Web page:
Virginia scandals arise in response to political campaigning

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Virginia scandals arise in response to political campaigning

Virginia Attorney General Mark Herring makes one of his first appearances in his office in 2014, where he has served for the last five years.

Virginia Attorney General Mark Herring makes one of his first appearances in his office in 2014, where he has served for the last five years.

Photo used with permission of Tribune News Service.

Virginia Attorney General Mark Herring makes one of his first appearances in his office in 2014, where he has served for the last five years.

Photo used with permission of Tribune News Service.

Photo used with permission of Tribune News Service.

Virginia Attorney General Mark Herring makes one of his first appearances in his office in 2014, where he has served for the last five years.

Political scandals have arisen in Virginia alongside the campaigning for political positions in the elections for governor in 2021. Virginia Attorney General Mark Herring, and Governor Ralph Northam have been in the news for bearing “black face” costumes.

Herring admitted to wearing brown makeup and a wig to dress up like a rapper by the name of Kurtis Blow for a party. Northam was one of the top editors of the Onancock High School yearbook where a picture of a student is wearing a blackface standing next to a student in a Klan costume. He has been accused of wearing the black face presented in the photo.

Lt. Governor Justin E. Fairfax is also under scandal for allegedly sexually assaulting two woman. One accused him of doing so in 2004. Virginia democrats are currently in a tough spot for the governor elections of 2021.

For the past couple years, the number of sexual misconduct scandals have increased dramatically.


Like the case with Herring and Northam, some of the events in question have happened many years ago. Nevertheless, the media tends to sensationalize the details. Each political figure is dismissing the idea to resign, an action that they were pushing towards one another in an attempt to aid their elections.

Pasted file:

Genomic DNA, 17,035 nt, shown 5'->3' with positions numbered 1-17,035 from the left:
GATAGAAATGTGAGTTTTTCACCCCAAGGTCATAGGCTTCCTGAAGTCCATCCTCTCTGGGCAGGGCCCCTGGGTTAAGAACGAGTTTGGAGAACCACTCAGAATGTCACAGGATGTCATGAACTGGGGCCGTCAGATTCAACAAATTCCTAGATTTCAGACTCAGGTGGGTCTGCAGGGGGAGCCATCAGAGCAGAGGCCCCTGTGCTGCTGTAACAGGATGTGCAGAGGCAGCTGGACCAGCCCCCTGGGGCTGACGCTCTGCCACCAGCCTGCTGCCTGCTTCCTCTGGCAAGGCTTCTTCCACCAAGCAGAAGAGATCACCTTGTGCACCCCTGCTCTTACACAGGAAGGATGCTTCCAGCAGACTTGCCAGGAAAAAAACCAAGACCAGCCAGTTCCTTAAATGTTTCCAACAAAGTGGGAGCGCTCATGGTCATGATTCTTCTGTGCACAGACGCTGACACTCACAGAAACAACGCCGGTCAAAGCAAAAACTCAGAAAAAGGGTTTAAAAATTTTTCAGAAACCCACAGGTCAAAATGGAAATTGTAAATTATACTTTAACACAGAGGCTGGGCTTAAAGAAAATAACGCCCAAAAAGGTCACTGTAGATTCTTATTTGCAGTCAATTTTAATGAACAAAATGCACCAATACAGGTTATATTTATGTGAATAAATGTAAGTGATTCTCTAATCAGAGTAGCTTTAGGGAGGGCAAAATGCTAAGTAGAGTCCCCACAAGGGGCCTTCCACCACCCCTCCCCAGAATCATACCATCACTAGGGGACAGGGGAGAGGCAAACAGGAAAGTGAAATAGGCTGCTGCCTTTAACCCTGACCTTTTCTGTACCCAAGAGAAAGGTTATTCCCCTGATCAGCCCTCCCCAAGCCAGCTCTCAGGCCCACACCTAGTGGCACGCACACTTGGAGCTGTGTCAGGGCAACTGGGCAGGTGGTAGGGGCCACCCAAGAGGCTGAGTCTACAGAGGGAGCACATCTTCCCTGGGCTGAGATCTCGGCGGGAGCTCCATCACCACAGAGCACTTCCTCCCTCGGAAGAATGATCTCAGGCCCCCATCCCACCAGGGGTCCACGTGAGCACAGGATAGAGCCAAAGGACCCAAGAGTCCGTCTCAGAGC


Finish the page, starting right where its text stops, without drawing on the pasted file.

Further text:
The allegations against Herring and Northam for something they did over 30 years ago should not result in their decision on whether or not to resign. While what they did was obviously wrong, it should be taken into account that they were very young adults at the time.

What is hard about the situation in Virginia is that all three of these men are charged with some kind of scandal. Where can the line be drawn to define which of these acts are more harrowing then the other, and should result in resignation.

Any type of sexual misconduct proven against the offender with valid evidence is of much more importance than a couple of new adults running around in college dressing up in racist ways.

Dressing up in racist ways does not promote or bear any violence nor physical pain to anyone. It can however hurt people mentally and it does promote racism which is obviously an issue. Wearing black face in the past should not define the nature of anyone 30-40 years later.

On the contrary, sexual assault is of much more importance. This action can have lasting affects on the victim in many ways. Both mental and physical affects from injury to anxiety and depression can occur from this event. If proven guilty, Fairfax is in trouble with the law, and not just in ethics.

Again, what Herring admits to doing and what Northam is accused of is terrible in itself, but at the time Virginia was much more discriminatory towards African Americans. I do not want to say it was normal for black face, but it did occur much more often then.

The Virginia politician to pay attention to would be Fairfax as his allegations are much more serious than that of Herring and Northam, at least until he has been convicted or acquitted. When the verdict is brought up, everything will play its way out. The law will be enforced one way or another.